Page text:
In the first call, in early March, Hastert told Individual A at the direction of the FBI that he needed more time to get the next $100,000 payment. Individual A agreed to the delay. Three weeks later, Hastert again placed a recorded call to Individual A. This time, agents had instructed him to “push back” against Individual A, to say he had been falsely accused and he wanted the payments to finally end.
In both calls, agents and federal prosecutors noted that Individual A’s tone and comments did not sound like someone committing extortion. Individual A did not threaten to go public. He did not seem angry that Hastert had asked for more time. Indeed, he was sympathetic to Hastert.
In the second call, in fact, Individual A said he understood his agreement with Hastert was a “private, personal matter” and nobody else’s business. He offered to slow the payments down and asked about keeping their stories straight. He also reminded Hastert that he had wanted to bring in “two close confidantes” of Hastert’s to help them reach an agreement and that he also wanted to involve lawyers in the deal to make it “legal.”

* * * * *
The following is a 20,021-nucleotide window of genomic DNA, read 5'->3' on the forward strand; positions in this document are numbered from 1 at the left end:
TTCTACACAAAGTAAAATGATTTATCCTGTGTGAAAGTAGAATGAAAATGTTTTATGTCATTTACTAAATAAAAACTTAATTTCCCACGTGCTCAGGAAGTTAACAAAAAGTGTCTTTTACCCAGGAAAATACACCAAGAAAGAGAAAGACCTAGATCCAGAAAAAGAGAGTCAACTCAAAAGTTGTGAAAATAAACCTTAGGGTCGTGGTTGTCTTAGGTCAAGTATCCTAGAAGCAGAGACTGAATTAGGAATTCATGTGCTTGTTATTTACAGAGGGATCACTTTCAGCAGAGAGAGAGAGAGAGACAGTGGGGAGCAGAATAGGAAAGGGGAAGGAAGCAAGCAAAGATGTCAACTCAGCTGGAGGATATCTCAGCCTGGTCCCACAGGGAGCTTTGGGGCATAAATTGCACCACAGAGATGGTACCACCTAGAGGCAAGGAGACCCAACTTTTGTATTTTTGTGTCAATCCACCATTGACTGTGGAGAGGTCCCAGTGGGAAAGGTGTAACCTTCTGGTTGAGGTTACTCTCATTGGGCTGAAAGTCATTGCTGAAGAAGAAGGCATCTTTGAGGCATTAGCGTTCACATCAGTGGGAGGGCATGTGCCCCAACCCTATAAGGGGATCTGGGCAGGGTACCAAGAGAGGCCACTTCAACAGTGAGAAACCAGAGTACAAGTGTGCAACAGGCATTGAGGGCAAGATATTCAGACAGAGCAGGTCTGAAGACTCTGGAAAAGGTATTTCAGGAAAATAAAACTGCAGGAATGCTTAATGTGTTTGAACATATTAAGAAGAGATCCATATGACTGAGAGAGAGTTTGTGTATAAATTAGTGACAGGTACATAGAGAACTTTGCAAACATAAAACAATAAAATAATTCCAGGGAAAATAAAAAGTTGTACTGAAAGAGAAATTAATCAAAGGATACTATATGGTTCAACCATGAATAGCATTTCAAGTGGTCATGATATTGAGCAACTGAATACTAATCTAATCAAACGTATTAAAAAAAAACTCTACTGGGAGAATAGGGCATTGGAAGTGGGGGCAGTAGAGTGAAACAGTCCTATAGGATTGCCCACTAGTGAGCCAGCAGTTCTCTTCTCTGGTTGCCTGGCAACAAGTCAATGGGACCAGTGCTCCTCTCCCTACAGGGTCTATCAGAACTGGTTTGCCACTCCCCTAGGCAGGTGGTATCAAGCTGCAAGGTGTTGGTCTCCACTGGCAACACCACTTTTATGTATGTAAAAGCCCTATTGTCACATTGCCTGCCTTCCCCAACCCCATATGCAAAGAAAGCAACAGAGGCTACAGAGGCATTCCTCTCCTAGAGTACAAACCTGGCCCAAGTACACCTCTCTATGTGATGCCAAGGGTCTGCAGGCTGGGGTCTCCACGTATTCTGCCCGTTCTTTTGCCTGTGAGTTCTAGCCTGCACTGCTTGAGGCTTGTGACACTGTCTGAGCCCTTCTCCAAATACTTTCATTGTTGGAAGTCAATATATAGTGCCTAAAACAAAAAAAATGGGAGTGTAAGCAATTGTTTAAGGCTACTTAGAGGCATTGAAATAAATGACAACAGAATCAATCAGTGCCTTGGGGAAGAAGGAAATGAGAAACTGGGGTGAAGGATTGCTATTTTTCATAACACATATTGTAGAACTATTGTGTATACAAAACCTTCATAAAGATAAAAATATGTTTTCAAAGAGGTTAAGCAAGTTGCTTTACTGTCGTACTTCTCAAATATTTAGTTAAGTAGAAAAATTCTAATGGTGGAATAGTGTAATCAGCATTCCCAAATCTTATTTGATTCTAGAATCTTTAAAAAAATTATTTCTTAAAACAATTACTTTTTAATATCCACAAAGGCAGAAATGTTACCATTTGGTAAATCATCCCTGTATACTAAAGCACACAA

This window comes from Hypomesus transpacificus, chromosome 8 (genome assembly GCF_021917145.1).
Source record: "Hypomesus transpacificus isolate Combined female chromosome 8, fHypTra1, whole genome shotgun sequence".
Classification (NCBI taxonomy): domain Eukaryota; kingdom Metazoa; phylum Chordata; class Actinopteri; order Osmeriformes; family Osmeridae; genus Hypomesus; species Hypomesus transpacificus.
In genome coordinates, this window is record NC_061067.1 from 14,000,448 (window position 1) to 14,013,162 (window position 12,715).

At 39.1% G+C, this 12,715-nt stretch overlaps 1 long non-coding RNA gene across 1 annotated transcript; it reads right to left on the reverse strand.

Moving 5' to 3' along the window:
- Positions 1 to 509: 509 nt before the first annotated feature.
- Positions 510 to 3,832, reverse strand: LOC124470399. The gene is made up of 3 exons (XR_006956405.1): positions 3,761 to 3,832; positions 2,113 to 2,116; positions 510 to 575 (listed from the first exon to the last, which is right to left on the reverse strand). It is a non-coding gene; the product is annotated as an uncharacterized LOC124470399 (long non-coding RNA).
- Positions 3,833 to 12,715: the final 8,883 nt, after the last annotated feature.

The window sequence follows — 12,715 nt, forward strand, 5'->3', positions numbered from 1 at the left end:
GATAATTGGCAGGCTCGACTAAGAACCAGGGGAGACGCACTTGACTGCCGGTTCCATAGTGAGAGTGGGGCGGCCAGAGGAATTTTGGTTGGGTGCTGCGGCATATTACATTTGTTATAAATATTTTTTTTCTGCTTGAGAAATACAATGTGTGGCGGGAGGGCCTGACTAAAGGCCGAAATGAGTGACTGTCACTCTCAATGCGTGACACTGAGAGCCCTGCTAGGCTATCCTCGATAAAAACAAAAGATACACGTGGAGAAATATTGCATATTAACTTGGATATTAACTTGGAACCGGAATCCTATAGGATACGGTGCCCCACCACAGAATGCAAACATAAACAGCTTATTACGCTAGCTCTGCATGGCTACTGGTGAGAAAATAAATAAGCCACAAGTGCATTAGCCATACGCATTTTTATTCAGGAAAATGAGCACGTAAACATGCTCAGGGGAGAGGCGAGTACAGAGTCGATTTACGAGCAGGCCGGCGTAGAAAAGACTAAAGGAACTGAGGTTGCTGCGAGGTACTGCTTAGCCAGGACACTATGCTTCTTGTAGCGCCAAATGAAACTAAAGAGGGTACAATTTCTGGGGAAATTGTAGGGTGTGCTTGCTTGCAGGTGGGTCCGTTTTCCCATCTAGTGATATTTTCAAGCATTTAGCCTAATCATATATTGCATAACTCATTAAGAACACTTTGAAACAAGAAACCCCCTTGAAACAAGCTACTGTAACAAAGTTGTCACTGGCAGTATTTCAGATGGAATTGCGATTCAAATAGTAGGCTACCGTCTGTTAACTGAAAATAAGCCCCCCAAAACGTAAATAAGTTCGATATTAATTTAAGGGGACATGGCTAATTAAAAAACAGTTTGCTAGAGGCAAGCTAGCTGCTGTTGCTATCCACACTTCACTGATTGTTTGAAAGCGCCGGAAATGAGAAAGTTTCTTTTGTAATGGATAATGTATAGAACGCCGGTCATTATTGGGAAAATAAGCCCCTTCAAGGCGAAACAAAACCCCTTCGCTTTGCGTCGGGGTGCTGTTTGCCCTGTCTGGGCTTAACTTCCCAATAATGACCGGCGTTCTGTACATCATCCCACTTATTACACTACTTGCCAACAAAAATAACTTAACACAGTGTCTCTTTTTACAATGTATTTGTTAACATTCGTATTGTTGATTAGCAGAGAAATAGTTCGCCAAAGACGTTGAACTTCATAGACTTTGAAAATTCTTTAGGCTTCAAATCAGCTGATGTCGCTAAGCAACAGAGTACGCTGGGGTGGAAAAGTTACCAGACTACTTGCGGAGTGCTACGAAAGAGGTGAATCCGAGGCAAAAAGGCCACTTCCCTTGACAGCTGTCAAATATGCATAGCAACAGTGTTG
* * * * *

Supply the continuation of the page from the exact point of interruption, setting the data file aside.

Hastert had refused.
Agents confronted Individual A. He told them that when he was a wrestler for Hastert’s team in the 1970s, the coach had invited him to attend a wrestling camp with other boys that included a two-night stay in a motel. Hastert, the only adult on the trip, told Individual A he would stay in the coach’s room, while the other boys slept in another room, according to the court filing.
When it was time for bed, Individual A went to Hastert’s room, where the coach told him he wanted to “check on” a groin pull he had complained about. According to Individual A’s account, Hastert told him to lie on the bed and take off his underwear, then began massaging his groin area in a way that was clearly inappropriate, the filing stated.
Individual A “jumped off the bed, grabbed his underwear and ran across the room to slouch in a chair,” the filing said.
He was confused and embarrassed and wound up apologizing to Hastert. The two slept in the same bed that night, though the next night Individual A refused to go to Hastert’s room, according to the court filing.
It was not until 2010 that Individual A said he began thinking about confronting Hastert about the long-ago incident. He met with Hastert and asked him “why he had done it.”
“After a long pause, (Hastert) said that it was a confusing and difficult time in his life,” the court filing said.